NSW Government announces needs-based funding for Port Stephens school but Labor says it's 'not enough'

State schools in the Port Stephens electorate will receive $11.8 million in needs-based government funding in 2018, tailored to each school’s different needs.

It’s part of a $1.09 billion spend statewide and an eight per cent increase on the previous year.

While some say its still not enough the Parliamentary Secretary for the Hunter Scot MacDonald MLC welcomed the funding.

PLEASED: Parliamentary Secretary for the Hunter Scot MacDonald.

PLEASED: Parliamentary Secretary for the Hunter Scot MacDonald.

“This funding will give schools the freedom to meet the specific needs of students and our local community,” Mr MacDonald said.         

“I’m pleased the NSW Government is delivering the extra resources our local schools need to provide the high-quality education our children need and deserve.”

Schools across the Hunter will receive $94.5 million to implement initiatives such as targeted literacy and numeracy support, teacher training and speech pathologists.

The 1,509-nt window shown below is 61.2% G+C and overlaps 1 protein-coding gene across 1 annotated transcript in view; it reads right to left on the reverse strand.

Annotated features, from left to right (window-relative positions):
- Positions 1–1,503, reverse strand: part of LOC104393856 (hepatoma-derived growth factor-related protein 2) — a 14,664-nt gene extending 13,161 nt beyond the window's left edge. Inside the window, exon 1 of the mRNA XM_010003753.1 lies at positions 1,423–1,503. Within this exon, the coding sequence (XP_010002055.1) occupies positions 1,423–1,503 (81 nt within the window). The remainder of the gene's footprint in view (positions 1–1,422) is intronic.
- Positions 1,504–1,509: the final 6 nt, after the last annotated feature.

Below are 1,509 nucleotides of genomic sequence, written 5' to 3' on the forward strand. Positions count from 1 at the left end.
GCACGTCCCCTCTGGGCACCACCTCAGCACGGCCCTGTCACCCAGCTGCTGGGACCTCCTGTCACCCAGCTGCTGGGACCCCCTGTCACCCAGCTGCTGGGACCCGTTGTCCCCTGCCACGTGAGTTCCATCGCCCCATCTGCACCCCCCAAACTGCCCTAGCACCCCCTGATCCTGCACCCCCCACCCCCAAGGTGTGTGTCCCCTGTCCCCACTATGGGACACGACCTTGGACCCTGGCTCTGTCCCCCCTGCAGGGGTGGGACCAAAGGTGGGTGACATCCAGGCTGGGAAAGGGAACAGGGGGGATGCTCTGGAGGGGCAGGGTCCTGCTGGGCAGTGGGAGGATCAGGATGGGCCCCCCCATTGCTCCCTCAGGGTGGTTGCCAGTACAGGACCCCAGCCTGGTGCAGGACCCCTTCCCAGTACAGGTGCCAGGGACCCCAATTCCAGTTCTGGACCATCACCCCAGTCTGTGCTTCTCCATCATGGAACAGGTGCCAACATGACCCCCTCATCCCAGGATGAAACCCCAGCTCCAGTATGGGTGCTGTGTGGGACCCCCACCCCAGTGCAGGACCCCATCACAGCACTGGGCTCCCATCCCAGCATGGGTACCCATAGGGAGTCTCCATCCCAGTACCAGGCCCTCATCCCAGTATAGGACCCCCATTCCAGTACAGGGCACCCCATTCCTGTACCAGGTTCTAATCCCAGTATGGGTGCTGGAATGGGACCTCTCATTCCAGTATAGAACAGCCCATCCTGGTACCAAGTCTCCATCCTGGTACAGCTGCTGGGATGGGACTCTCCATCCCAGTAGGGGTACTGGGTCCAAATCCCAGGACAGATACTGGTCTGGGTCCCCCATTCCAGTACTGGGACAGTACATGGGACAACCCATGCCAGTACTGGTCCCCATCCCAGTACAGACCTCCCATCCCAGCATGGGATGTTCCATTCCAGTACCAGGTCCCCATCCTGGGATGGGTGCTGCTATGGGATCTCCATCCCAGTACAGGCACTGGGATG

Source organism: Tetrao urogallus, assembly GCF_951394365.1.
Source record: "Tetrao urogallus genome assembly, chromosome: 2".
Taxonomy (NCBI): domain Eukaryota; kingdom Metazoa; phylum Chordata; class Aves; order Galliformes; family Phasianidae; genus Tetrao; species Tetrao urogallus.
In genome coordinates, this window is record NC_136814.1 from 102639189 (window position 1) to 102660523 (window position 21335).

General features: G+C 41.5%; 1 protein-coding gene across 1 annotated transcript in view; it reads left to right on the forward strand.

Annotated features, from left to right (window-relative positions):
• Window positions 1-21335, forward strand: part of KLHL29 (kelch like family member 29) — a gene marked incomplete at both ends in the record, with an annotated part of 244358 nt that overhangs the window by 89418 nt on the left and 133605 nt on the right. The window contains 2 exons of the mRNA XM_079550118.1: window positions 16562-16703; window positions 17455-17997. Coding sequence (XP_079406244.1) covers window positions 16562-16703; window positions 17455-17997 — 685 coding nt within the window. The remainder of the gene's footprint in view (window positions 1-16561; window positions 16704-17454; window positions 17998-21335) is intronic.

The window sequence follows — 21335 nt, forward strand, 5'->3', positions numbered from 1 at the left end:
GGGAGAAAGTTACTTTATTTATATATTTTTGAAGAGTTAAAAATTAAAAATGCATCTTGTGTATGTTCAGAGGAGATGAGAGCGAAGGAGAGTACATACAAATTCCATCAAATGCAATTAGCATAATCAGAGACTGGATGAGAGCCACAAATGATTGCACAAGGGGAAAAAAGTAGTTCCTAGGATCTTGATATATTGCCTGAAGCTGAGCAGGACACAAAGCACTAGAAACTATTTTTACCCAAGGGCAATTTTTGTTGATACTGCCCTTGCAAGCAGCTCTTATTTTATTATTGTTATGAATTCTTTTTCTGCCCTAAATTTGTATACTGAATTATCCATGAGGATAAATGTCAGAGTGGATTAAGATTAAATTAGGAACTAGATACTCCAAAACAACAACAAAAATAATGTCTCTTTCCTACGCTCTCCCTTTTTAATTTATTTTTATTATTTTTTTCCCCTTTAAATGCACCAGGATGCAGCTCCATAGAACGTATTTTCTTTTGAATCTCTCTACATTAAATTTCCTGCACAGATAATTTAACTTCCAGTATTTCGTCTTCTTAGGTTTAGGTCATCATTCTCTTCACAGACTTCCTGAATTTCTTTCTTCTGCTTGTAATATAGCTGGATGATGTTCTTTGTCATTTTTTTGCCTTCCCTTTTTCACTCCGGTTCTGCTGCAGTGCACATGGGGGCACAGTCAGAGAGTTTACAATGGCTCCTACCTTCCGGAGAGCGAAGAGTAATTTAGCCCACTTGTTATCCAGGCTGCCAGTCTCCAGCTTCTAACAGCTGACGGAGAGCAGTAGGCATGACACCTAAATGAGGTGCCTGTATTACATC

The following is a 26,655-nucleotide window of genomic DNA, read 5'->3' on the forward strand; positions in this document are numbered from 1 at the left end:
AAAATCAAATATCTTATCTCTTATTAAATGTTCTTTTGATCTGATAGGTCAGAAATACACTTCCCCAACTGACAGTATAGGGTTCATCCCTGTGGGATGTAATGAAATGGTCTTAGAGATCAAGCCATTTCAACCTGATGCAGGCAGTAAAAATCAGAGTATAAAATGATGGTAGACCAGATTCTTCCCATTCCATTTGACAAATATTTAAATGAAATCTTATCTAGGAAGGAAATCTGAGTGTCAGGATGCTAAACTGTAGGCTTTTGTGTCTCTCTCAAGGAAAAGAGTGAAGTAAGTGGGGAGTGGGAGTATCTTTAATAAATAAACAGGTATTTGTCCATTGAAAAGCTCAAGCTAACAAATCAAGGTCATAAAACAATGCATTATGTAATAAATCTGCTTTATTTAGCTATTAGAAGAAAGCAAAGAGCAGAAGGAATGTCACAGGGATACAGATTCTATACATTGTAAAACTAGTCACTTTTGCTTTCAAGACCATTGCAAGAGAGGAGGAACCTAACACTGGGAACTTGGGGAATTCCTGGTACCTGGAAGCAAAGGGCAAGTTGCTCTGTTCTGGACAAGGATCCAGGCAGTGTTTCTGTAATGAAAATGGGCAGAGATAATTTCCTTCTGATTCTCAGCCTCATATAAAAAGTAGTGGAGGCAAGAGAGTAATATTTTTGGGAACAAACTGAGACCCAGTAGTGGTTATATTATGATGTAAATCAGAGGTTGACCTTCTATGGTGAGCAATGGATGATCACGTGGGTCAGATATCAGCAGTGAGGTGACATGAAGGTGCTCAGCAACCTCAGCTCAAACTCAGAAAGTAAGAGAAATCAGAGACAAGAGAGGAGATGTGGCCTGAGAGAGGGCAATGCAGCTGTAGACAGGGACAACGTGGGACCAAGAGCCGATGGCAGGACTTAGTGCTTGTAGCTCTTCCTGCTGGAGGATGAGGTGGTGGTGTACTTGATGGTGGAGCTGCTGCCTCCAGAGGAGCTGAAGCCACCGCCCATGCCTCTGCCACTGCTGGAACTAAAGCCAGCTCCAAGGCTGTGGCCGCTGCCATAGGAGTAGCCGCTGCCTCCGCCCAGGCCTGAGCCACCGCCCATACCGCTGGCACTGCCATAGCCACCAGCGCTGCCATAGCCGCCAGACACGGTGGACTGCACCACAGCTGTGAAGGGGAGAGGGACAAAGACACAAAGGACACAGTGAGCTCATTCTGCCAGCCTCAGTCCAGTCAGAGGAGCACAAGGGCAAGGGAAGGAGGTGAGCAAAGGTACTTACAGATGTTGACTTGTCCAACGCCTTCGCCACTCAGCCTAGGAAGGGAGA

Education Minister Rob Stokes said providing school funding on a needs basis was vital to getting the best possible educational outcomes.

“The combination of funding increases and changes will enable schools to sharpen their focus even more on catering for the specific academic and well being needs of their individual students,” Mr Stokes said.

Given the state’s record surplus the Opposition said the government should be spending more. Its analysis of other states found NSW spends less, as a percentage of the overall budget (20.3 per cent), compared to every other state (24.6 pc on average).

Tasmania spends the most (26.5 pc) as a proportion of its budget followed by Victoria (24.7pc),Queensland (24.2 pc), Western Australia (23.7 pc) and South Australia (23.7 pc).

UNHAPPY: Opposition spokesman for education Jihad Dib.

UNHAPPY: Opposition spokesman for education Jihad Dib.

“NSW is the laggard not the leader on the states’ scoreboard when it comes to education,” Opposition spokesman for education Jihad Dib said.

“This government’s rhetoric on the amount they spend towards education pales in significance to the value other states place on education.”

Mr Dib said NSW needed to find 170,000 new school places in the next 15 years when the government had closed 36 schools and only opened 14, since 2011.

“Most people would be shocked to find out that the state with the highest population is spending the lowest percentage on education,” he said.

“With NSW’s revenue windfalls we should be leading the nation on education not lagging behind everyone else.”


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